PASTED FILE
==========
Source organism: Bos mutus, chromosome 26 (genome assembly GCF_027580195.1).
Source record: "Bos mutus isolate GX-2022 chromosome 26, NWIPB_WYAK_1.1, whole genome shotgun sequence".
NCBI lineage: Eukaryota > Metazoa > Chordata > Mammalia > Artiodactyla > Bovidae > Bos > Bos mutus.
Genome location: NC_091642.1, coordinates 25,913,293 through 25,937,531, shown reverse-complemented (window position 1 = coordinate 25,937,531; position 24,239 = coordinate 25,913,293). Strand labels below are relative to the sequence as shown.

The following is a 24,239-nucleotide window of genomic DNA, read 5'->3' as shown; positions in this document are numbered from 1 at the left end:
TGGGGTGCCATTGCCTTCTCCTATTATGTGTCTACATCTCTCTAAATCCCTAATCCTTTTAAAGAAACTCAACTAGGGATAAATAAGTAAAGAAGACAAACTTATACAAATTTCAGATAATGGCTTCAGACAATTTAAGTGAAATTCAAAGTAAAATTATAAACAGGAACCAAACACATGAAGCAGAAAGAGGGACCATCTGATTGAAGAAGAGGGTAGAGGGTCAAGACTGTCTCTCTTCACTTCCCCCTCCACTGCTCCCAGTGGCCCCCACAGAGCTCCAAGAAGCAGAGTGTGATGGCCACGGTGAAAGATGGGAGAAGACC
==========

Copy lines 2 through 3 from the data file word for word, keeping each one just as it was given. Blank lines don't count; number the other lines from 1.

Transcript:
Source record: "Bos mutus isolate GX-2022 chromosome 26, NWIPB_WYAK_1.1, whole genome shotgun sequence".
NCBI lineage: Eukaryota > Metazoa > Chordata > Mammalia > Artiodactyla > Bovidae > Bos > Bos mutus.